Azure has a large number of security services, and for good reason. Everything in Azure has security built in; it makes the product more robust against threats and bad actors. It also makes it challenging to identify the best way to secure resources in your environment.
Before we get to specific security options in Azure, it will help to understand the delineation of responsibilities when you move to Azure. Microsoft publishes the shared responsibility model to outline the responsibilities of Microsoft and the customer based on service type.
The shared responsibility model ^
One benefit of moving to a cloud service is that much of the management overhead is the cloud provider's responsibility, allowing the IT team to focus on tasks that add value to your business or organization. Not all cloud services are created equally, and the management responsibility can vary depending on the service. Microsoft uses the shared responsibility model to illustrate where security responsibilities fall with different service types, hosted on-premises or in Azure. The illustration below outlines the services and the responsibilities for different service types.
Customers are responsible for information and data, devices such as mobile and PCs, and account information. This does not change if the data is in a Software as a Service (SaaS), Platform as a Service (PaaS), Infrastructure as a Service (IaaS), or on-premises.
The responsibility changes based on the service type. Identities and directory infrastructure, applications, network controls, and operating systems all have a different mix of responsibilities between the customer and Microsoft. Microsoft takes responsibility for maintaining networking, applications, and operating systems for SaaS services such as the Office 365 products. However, the responsibility falls to the customer with IaaS services, such as virtual networking and Azure Virtual Machines. Network security, patching, and application updates are the customer's responsibility with IaaS services.
The physical infrastructure, such as data centers, physical networking, and hosts, is the cloud provider's responsibility for all hosted services. No matter what type of service is moved to Azure, they all have the advantage of abstracting the physical infrastructure away from the service.
The delineation between Microsoft's responsibility and the customer's is important to understand, especially when securing the environment. An assumption that Microsoft keeps OSs up to date with patching or safeguards the virtual network in an IaaS model is false and could expose an organization to security vulnerabilities. Likewise, identifying the customer's part in securing PaaS services should be a step taken early in implementation.
Azure Security Center ^
Microsoft has many tools and services available to secure Azure; it has so many, in fact, that it can be difficult to get started. An excellent first step is with the Azure Security Center (ASC). The ASC is a security management system designed to enhance the security posture of your cloud deployments. ASC can also extend to your on-premises environment.
The Security Center Overview page provides highlights of the status of the Azure resources in the environment. At the top of the page is a list of the subscriptions, resources, and recommendations for those resources. It also lists a security score, insights, and recommended controls for the environment.
The security score provides a numerical score for the tenant and a breakdown score for each subscription. Navigating to each subscription shows a list of recommendations in order of strength of impact on the environment. The recommendations are an easy way to start improving security posture. Microsoft lists the control, point value, and steps to implement the control. In some cases, there is even a "Quick Fix" option to implement the remedy from the Security Center.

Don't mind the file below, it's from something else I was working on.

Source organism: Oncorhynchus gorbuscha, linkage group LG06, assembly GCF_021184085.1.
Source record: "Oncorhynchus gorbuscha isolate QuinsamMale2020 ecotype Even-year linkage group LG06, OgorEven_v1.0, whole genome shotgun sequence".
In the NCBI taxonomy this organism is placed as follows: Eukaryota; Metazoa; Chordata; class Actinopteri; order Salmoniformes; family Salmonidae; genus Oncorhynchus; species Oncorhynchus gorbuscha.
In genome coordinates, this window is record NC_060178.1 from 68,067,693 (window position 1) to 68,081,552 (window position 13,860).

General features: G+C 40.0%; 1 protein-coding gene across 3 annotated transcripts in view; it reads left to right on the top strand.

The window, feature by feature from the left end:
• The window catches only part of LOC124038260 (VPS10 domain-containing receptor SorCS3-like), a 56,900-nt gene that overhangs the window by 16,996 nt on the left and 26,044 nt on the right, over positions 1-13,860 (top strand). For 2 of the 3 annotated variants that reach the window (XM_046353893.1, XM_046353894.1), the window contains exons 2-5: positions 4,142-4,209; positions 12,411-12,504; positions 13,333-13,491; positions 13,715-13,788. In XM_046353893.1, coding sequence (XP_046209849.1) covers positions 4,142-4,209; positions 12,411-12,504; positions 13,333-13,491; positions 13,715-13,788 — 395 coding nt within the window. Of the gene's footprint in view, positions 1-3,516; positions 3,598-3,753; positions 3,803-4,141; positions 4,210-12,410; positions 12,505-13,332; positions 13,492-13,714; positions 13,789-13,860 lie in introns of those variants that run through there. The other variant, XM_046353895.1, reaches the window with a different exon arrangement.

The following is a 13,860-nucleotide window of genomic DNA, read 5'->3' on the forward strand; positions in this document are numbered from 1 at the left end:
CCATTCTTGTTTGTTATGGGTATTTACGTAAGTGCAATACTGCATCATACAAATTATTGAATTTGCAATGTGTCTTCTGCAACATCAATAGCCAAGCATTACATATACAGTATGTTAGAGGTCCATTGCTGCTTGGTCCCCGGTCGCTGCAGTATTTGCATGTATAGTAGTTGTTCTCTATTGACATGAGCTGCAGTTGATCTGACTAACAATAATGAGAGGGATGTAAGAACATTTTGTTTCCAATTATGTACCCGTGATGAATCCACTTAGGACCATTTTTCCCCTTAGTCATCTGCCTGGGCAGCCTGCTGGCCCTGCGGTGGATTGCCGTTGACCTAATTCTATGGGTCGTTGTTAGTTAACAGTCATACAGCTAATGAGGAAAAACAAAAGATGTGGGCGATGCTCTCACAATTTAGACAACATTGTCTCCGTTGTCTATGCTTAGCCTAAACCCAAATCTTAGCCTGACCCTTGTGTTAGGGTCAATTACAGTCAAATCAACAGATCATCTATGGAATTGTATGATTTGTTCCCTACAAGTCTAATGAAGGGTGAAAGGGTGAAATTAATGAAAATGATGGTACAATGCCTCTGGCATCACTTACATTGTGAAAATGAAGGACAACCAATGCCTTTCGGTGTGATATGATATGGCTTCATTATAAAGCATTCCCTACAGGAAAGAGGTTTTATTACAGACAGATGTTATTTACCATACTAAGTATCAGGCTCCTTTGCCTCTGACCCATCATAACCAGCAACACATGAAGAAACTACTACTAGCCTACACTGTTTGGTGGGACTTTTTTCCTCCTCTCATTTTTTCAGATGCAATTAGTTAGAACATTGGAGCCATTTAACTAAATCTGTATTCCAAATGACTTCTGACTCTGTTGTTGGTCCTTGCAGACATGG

If you are starting with Azure security or looking for ways to reduce vulnerabilities, ASC is a good place to start. The score-based recommendations provide an easy way to quickly identify and reduce vulnerabilities based on Microsoft's best practices for cloud environments. ASC is not limited to Azure; on-premises servers or servers hosted in non-Azure clouds can be included as well.
Multi-factor authentication ^
One of the most recommended security configurations is multi-factor authentication (MFA). Traditional authentication uses a single factor, such as a known secret or password. MFA adds additional authentication requirements, including something we have, such as a token or an authentication application, or something we are, such as a fingerprint reader.
Enabling MFA is one step that will significantly improve an organization's security posture by protecting against weak or stolen passwords. It's so important that Microsoft now enables a set of security defaults, including MFA for all users, on new tenants.
Azure security defaults are a set of security best practices enabled on new Azure tenants and easily enabled on existing tenants. Enabling security defaults will require all users to register for Azure AD MFA. It requires MFA for admin tasks and requires users to pass an MFA challenge when necessary, such as accessing Office 365 services from a new device or application.
Enable security defaults
The Security defaults setting is available to all tiers of Azure AD, including the free tier. The drawback is the lack of granular control with the service. It can be enabled or disabled across the tenant with no option to adjust settings. For advanced MFA configuration, an organization should use Conditional Access policies.
Conditional Access policies
A Conditional Access policy is a set of "if this, then that"-style rules to apply conditions when users log into an Azure tenant. For example, a policy can be set to enforce MFA for all users except when they log in from a known location, such as the corporate office, or from a trusted device, such as a domain-joined computer.
Conditional Access policies provide granularity beyond the Security Defaults option, providing greater flexibility in how they're applied. Conditional Access policies require an Azure AD Premium P1 or P2 license.
Principle of least privilege ^
The principle of least privilege states that the assignment of permissions and access to systems is limited to only what is needed to perform routine, authorized activity. Azure has several options to support this principle by restricting elevated access to the scope and rights required for a given task. The following is a list of the Azure services that support the principle of least privilege.
Role-based access control